On the death of her husband (1436) she retired among her oblates at Tor di Specchi, seeking admission for charity's sake, and was made superior. On the occasion of a visit to her son, she fell ill and died on the day she had foretold. Her canonization was preceded by three processes (1440, 1443, 1451) and Paul V declared her a saint on 9 May, 1608, assigning 9 March as her feast day. Long before that, however, the faithful were wont to venerate her body in the church of Santa Maria Nuova in the Roman Forum, now known as the church of Santa Francesca Romana.

I love how in Catholicism you can add more names to your baptismal name! My confirmation name is Therese and my Oblate name is Frances Grin
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Bailey2
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« Reply #3 on: June 28, 2010, 10:29:16 AM »

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She was remarkable for her humility and detachment, her obedience and patience, exemplified on the occasion of her husband's banishment, the captivity of Battista, her sons' death, and the loss of all her property.

This in itself is amazing.  I have nightmares of my sons' deaths or serious injury due to the driving thing.  I can't imagine that kind of detachment!

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Shin
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« Reply #4 on: June 28, 2010, 10:42:00 AM »

I love St. Elizabeth of Hungary Smiley
Antoher married Saint, whose name I took as my Oblate name when I made my profession, is St. Frances of Rome, who was the first to set up a Benedictine Oblate community...I find her story to be very inspiring Little Angel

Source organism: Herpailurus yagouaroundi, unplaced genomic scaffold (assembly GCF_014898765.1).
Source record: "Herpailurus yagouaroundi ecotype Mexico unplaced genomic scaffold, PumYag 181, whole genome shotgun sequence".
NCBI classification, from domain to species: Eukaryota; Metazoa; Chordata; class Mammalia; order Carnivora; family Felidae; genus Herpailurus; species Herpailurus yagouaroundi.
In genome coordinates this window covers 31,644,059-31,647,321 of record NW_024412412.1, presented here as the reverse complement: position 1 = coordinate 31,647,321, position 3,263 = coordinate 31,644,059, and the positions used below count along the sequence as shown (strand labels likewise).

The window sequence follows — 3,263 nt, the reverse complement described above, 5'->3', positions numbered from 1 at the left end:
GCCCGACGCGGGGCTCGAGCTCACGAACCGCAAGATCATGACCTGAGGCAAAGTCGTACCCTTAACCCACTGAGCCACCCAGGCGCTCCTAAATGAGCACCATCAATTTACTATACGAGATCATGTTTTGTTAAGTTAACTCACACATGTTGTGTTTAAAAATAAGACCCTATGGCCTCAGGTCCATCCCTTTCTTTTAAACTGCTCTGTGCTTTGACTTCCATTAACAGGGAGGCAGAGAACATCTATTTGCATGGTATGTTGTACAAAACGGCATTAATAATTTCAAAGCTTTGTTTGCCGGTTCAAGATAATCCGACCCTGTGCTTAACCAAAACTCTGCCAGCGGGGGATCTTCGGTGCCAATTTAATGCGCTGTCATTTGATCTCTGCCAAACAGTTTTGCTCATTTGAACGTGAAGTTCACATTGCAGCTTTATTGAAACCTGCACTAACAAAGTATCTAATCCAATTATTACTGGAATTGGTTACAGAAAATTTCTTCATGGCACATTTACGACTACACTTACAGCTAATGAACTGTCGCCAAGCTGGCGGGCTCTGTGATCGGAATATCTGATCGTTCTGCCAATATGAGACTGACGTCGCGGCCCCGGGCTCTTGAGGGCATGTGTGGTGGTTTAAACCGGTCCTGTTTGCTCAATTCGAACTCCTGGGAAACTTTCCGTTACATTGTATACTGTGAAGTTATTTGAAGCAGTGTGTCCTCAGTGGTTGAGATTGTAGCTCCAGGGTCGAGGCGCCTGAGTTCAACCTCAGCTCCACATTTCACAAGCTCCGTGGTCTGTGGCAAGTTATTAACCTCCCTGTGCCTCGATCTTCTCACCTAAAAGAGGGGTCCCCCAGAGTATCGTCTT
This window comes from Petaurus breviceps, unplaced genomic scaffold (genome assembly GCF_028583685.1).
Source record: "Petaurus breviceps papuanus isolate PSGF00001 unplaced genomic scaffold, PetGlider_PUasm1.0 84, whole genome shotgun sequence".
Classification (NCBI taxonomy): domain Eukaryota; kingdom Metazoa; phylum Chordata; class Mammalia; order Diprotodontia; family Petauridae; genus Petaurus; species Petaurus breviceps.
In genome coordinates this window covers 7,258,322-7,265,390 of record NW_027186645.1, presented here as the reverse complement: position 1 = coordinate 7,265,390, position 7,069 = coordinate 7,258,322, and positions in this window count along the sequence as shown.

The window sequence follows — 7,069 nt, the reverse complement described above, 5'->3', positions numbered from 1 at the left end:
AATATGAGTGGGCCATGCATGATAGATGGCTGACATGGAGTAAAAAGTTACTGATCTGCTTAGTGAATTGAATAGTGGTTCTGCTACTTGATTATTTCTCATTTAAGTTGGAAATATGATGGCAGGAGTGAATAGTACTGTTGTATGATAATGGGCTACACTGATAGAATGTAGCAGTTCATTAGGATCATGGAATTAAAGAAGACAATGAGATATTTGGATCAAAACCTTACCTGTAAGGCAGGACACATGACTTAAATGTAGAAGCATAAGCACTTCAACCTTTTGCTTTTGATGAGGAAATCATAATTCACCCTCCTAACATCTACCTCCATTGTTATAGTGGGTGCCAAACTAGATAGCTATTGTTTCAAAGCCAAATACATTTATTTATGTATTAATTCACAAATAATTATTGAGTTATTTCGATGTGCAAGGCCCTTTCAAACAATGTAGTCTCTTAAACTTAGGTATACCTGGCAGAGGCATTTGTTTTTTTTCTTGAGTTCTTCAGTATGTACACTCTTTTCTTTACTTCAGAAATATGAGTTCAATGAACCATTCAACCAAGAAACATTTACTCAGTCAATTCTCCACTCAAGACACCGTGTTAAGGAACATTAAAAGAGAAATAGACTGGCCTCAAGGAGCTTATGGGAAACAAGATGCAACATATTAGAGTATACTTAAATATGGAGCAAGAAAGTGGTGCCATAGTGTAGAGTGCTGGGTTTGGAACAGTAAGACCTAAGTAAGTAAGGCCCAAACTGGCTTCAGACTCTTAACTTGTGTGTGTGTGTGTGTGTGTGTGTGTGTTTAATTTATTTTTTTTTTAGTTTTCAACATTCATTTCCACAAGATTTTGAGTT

One of the greatest mystics of the fifteenth century; born at Rome, of a noble family, in 1384; died there, 9 March, 1440.

    Her youthful desire was to enter religion, but at her father's wish she married, at the age of twelve, Lorenzo de' Ponziani. Among her children we know of Battista, who carried on the family name, Evangelista, a child of great gifts (d. 1411), and Agnes (d. 1413). Frances was remarkable for her charity to the poor, and her zeal for souls. She won away many Roman ladies from a life of frivolity, and united them in an association of oblates attached to the White Benedictine monastery of Santa Maria Nuova; later they became the Benedictine Oblate Congregation of Tor di Specchi (25 March, 1433) which was approved by Eugene IV (4 July, 1433). Its members led the life of religious, but without the strict cloister or formal vows, and gave themselves up to prayer and good works. With her husband's consent Frances practiced continency, and advanced in a life of contemplation. Her visions often assumed the form of drama enacted for her by heavenly personages. She had the gift of miracles and ecstasy, we well as the bodily vision of her guardian angel, had revelations concerning purgatory and hell, and foretold the ending of the Western Schism. She could read the secrets of consciences and detect plots of diabolical origin. She was remarkable for her humility and detachment, her obedience and patience, exemplified on the occasion of her husband's banishment, the captivity of Battista, her sons' death, and the loss of all her property.